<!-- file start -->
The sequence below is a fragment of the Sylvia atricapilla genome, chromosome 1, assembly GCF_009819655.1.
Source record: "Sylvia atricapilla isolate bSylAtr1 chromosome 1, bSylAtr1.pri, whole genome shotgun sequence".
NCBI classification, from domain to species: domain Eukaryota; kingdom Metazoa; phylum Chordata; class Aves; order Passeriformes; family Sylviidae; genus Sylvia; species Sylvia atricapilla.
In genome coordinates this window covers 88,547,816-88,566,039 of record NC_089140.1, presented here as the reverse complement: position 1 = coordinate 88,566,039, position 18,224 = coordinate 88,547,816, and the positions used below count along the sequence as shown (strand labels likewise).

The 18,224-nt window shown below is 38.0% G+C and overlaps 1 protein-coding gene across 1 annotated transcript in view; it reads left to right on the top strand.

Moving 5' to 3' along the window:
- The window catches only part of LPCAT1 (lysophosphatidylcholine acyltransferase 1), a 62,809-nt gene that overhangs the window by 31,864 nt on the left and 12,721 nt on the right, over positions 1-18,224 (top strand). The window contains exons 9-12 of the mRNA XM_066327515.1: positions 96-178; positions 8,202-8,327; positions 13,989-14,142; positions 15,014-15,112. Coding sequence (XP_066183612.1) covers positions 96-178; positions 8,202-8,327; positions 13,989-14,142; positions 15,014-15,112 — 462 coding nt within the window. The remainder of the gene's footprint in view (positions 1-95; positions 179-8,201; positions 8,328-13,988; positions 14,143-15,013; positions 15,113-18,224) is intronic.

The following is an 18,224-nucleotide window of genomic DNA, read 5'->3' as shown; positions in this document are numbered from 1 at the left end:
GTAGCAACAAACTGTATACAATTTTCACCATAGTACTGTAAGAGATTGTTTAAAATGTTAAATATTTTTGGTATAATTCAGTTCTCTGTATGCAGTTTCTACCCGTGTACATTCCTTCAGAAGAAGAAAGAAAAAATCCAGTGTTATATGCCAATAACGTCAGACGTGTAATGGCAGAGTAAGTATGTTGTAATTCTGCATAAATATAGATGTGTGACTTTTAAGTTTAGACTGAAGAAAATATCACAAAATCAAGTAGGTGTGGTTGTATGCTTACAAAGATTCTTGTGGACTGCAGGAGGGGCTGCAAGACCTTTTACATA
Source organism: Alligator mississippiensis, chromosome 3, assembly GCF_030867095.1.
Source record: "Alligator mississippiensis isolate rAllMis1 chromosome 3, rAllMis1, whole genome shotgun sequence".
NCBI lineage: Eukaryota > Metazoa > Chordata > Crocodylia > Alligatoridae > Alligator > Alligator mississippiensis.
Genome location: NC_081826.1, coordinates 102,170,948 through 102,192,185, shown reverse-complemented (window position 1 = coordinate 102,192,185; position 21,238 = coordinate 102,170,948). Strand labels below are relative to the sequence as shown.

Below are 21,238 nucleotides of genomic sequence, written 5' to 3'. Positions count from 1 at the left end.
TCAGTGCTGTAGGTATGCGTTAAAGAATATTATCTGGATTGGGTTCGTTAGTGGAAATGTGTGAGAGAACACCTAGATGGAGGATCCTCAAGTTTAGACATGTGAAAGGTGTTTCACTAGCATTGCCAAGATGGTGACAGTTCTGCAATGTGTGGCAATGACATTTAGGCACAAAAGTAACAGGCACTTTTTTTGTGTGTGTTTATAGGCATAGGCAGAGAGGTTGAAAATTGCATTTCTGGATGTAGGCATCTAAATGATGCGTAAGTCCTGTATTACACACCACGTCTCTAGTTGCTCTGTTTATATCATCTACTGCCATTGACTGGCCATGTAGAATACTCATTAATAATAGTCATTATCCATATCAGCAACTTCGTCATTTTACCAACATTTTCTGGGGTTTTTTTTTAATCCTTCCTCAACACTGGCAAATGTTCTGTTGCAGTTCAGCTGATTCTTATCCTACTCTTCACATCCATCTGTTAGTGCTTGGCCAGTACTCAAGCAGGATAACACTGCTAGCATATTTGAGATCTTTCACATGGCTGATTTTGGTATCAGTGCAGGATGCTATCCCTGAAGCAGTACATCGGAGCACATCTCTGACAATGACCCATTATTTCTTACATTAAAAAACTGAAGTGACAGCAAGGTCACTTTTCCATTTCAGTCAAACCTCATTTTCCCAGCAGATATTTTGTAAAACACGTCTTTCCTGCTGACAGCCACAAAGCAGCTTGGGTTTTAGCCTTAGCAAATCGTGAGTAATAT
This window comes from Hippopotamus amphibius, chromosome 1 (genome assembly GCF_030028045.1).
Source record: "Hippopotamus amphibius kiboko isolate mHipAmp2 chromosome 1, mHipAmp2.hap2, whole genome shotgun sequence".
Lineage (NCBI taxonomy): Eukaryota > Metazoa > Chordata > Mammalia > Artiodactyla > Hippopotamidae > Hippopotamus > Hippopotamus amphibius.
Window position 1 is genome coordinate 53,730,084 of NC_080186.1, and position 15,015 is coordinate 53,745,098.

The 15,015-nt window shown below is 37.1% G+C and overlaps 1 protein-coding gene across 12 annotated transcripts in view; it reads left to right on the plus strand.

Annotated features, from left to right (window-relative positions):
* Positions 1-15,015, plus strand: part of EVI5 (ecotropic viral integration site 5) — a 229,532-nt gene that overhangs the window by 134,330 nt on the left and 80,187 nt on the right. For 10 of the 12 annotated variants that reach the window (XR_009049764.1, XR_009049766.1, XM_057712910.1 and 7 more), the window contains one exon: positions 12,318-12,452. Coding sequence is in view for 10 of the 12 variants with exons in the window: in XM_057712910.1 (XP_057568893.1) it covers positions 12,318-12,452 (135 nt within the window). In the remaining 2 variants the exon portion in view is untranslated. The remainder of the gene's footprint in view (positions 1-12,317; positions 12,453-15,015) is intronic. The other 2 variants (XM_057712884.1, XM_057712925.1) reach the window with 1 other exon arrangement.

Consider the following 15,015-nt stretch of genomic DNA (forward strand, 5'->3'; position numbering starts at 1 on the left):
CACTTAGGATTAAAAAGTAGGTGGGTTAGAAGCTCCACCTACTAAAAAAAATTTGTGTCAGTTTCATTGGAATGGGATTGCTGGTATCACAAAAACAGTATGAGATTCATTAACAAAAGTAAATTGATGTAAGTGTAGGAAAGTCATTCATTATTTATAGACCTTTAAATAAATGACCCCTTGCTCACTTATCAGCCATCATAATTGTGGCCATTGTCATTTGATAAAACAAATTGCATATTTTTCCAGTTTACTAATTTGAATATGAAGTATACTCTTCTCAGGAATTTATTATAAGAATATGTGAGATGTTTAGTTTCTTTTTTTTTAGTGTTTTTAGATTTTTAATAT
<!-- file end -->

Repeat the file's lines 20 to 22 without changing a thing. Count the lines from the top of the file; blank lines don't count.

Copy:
The 15,015-nt window shown below is 37.1% G+C and overlaps 1 protein-coding gene across 12 annotated transcripts in view; it reads left to right on the plus strand.

Annotated features, from left to right (window-relative positions):
* Positions 1-15,015, plus strand: part of EVI5 (ecotropic viral integration site 5) — a 229,532-nt gene that overhangs the window by 134,330 nt on the left and 80,187 nt on the right. For 10 of the 12 annotated variants that reach the window (XR_009049764.1, XR_009049766.1, XM_057712910.1 and 7 more), the window contains one exon: positions 12,318-12,452. Coding sequence is in view for 10 of the 12 variants with exons in the window: in XM_057712910.1 (XP_057568893.1) it covers positions 12,318-12,452 (135 nt within the window). In the remaining 2 variants the exon portion in view is untranslated. The remainder of the gene's footprint in view (positions 1-12,317; positions 12,453-15,015) is intronic. The other 2 variants (XM_057712884.1, XM_057712925.1) reach the window with 1 other exon arrangement.